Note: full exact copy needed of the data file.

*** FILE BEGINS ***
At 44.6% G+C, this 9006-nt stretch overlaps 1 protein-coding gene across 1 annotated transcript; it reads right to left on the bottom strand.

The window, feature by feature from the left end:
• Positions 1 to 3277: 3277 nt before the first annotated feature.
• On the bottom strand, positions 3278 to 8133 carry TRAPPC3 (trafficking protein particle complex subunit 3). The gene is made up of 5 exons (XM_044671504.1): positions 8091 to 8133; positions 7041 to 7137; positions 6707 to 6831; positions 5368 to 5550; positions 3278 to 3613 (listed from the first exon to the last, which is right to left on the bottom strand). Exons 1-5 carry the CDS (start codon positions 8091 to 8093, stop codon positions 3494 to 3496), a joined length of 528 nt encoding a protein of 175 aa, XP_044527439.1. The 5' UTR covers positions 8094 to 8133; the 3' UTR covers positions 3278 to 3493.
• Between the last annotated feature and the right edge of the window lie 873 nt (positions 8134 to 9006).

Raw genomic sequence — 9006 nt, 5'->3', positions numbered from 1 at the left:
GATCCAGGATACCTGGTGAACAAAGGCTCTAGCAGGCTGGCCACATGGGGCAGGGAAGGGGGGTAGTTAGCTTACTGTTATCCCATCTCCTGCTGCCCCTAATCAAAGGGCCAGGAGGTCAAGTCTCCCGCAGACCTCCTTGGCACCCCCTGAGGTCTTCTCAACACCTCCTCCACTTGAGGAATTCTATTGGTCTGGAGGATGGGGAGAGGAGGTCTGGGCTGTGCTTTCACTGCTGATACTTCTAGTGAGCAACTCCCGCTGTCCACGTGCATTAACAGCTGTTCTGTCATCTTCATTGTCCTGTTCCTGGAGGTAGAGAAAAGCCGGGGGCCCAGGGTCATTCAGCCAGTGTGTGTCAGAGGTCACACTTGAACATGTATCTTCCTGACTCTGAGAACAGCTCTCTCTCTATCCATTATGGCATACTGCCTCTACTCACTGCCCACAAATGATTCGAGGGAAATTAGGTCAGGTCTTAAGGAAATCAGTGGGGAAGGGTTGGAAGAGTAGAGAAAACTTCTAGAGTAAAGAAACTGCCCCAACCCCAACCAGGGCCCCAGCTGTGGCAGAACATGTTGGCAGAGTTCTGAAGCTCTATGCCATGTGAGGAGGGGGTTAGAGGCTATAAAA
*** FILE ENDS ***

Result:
At 44.6% G+C, this 9006-nt stretch overlaps 1 protein-coding gene across 1 annotated transcript; it reads right to left on the bottom strand.

The window, feature by feature from the left end:
• Positions 1 to 3277: 3277 nt before the first annotated feature.
• On the bottom strand, positions 3278 to 8133 carry TRAPPC3 (trafficking protein particle complex subunit 3). The gene is made up of 5 exons (XM_044671504.1): positions 8091 to 8133; positions 7041 to 7137; positions 6707 to 6831; positions 5368 to 5550; positions 3278 to 3613 (listed from the first exon to the last, which is right to left on the bottom strand). Exons 1-5 carry the CDS (start codon positions 8091 to 8093, stop codon positions 3494 to 3496), a joined length of 528 nt encoding a protein of 175 aa, XP_044527439.1. The 5' UTR covers positions 8094 to 8133; the 3' UTR covers positions 3278 to 3493.
• Between the last annotated feature and the right edge of the window lie 873 nt (positions 8134 to 9006).

Raw genomic sequence — 9006 nt, 5'->3', positions numbered from 1 at the left:
GATCCAGGATACCTGGTGAACAAAGGCTCTAGCAGGCTGGCCACATGGGGCAGGGAAGGGGGGTAGTTAGCTTACTGTTATCCCATCTCCTGCTGCCCCTAATCAAAGGGCCAGGAGGTCAAGTCTCCCGCAGACCTCCTTGGCACCCCCTGAGGTCTTCTCAACACCTCCTCCACTTGAGGAATTCTATTGGTCTGGAGGATGGGGAGAGGAGGTCTGGGCTGTGCTTTCACTGCTGATACTTCTAGTGAGCAACTCCCGCTGTCCACGTGCATTAACAGCTGTTCTGTCATCTTCATTGTCCTGTTCCTGGAGGTAGAGAAAAGCCGGGGGCCCAGGGTCATTCAGCCAGTGTGTGTCAGAGGTCACACTTGAACATGTATCTTCCTGACTCTGAGAACAGCTCTCTCTCTATCCATTATGGCATACTGCCTCTACTCACTGCCCACAAATGATTCGAGGGAAATTAGGTCAGGTCTTAAGGAAATCAGTGGGGAAGGGTTGGAAGAGTAGAGAAAACTTCTAGAGTAAAGAAACTGCCCCAACCCCAACCAGGGCCCCAGCTGTGGCAGAACATGTTGGCAGAGTTCTGAAGCTCTATGCCATGTGAGGAGGGGGTTAGAGGCTATAAAA